Friday Coffee Break

Every Friday at Nothing in Biology Makes Sense! our contributors pass around links to new scientific results, or science-y news, or videos of adorable wildlife, that they’re most likely to bring up while waiting in line for a latte.

From Amy – Test your science IQ with a Pew Research Center Science Quiz.
From Noah – The first submission to the Annals of Ignominious Evolutionary Psychology. Did you know our hunter-gatherer evolutionary history is the reason people say nasty things about Amanda Knox on the internet? Yeah, neither did we. (Warning – there’s some nasty language.)
In our evolutionary past, small groups of hunter-gatherers needed enforcers, individuals who took it upon themselves to punish slackers and transgressors to maintain group cohesion. We evolved this way. As a result, some people are born to be punishers. They are hard-wired for it.
Also from Noah – An interview with Tim Gallagher on tracking the Imperial Woodpecker through Mexico (on the Diane Rehm Show).

Gallagher relays his current pursuit to save the giant imperial woodpecker of Mexico’s Sierra Madre Mountains. No one knows whether this rare bird is extinct. Gallagher describes his dangerous expedition into this remote region of Geronimo and Pancho Villa where he dodged armed drug traffickers and kidnappers.

The giant moray eel can grow to three metres in length and bites its prey with two sets of jaws—the obvious ones and a second set in its throat that can be launched forward like Hollywood’s Alien. It’s not a creature to be trifled with. But the coral grouper not only seeks out giant morays, but actively rouses them by vigorously shaking its body. The move is a call to arms that tells the moray to join the grouper in a hunt.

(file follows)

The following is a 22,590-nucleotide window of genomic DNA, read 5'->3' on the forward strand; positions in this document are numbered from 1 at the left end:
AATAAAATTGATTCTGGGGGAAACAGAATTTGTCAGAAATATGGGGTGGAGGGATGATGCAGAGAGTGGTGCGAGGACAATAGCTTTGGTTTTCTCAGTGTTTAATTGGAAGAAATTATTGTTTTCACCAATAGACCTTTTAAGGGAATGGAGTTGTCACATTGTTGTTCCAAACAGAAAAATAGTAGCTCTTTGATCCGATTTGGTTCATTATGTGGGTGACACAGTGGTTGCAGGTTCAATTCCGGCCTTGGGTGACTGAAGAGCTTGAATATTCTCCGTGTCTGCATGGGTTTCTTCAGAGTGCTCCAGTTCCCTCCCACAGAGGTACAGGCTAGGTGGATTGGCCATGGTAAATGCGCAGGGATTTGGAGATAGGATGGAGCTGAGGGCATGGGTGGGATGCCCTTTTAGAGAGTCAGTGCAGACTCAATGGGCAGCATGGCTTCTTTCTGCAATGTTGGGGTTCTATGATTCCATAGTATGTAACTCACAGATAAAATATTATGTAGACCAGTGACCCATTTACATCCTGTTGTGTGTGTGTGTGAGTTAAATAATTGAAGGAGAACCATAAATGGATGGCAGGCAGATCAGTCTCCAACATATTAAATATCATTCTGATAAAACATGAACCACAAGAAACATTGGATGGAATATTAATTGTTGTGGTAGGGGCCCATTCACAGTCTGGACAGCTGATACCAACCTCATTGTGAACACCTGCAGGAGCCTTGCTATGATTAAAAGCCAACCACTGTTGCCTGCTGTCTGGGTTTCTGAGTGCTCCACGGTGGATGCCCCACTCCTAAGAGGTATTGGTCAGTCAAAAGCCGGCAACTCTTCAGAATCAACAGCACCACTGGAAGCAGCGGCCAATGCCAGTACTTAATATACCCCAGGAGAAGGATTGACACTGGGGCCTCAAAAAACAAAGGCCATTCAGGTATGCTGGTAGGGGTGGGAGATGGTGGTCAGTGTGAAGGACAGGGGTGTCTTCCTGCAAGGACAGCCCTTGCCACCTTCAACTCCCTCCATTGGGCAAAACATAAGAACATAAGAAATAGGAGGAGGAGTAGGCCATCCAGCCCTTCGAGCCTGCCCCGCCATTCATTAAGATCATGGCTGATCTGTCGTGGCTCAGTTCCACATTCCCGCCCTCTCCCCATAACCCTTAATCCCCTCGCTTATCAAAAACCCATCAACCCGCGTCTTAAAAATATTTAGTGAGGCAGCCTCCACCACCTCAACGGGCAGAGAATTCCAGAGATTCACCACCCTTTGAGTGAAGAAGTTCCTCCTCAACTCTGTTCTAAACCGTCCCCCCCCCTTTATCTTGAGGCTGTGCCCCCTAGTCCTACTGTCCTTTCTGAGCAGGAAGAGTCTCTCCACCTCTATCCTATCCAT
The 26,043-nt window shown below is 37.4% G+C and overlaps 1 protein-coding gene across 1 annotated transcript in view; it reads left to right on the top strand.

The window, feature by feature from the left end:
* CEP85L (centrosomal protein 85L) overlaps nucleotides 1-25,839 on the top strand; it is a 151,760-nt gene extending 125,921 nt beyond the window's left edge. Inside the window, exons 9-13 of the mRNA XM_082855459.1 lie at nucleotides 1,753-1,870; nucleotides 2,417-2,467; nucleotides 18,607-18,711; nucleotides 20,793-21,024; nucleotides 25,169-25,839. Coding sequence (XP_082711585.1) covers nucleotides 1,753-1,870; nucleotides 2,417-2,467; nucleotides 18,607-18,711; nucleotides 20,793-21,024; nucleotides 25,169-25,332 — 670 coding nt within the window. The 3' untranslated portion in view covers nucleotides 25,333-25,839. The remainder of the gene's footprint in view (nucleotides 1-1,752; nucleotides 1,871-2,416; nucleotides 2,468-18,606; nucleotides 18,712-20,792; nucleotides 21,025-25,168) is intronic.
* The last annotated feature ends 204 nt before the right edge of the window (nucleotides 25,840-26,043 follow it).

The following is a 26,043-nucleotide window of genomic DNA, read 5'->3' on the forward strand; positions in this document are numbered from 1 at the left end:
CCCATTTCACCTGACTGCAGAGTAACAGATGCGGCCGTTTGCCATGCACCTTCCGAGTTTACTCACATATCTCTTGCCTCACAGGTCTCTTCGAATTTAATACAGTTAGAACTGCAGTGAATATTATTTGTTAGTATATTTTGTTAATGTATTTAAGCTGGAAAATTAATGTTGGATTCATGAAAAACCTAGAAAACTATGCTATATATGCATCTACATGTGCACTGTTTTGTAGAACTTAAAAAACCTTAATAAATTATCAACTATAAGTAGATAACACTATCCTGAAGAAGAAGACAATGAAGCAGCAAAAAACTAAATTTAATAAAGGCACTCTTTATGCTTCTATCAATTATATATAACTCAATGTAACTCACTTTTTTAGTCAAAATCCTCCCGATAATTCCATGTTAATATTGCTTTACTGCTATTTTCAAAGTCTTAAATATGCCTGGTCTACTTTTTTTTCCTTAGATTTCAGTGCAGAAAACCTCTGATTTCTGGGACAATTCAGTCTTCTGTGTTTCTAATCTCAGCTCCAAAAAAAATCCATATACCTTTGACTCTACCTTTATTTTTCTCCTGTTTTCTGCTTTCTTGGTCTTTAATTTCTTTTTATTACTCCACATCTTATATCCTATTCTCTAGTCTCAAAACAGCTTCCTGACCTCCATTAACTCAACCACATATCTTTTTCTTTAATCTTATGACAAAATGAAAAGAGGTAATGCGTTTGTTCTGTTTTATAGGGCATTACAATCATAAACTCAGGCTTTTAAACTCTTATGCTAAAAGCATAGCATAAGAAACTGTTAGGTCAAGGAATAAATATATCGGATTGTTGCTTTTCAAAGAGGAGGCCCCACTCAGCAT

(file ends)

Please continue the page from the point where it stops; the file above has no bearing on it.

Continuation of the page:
Also from Jeremy – MMMMMM, skunk cabbage!
Smelling like a zombie works out well for the plant known as skunk cabbage. The species is featured on the third full episode of the “Plants are Cool, Too!” video series. Hosted by Dr. Chris Martine (Bucknell University) with special guest Dr. Rachel Schultz (SUNY Plattsburgh), the episode was filmed in the Adirondack Mountain region.
From Sarah – Is there anything microbes can’t do? Listeria and (treating) cancer.
The cancer-targeting microorganism, Listeria monocytogenes, is a rod-shaped bacterium that penetrates the cells of the people and animals that it infects…Because of the bacterium’s ability to burrow inside key immune cells called macrophages, some researchers use weakened Listeria with bits of tumor DNA attached to teach the body’s immune system to recognize and destroy cancerous cells that might otherwise slip by unnoticed.
Also from Sarah – An introduction to social media for us scientists in PLoS Biology.
Although a number of guides exist online, many researchers still feel overwhelmed and hesitant toward the virtual world, lacking sufficient information and guidance through formal scientific channels such as peer-reviewed journals. To better familiarize researchers with existing internet resources, here we discuss prospective benefits that can stem from online science conversations, explain how scientists can efficiently and effectively harness online resources, and provide an overview of popular online tools.
And for more awesome latte art  (Einstein AND Harry Potter?!?!?!) – check out this article.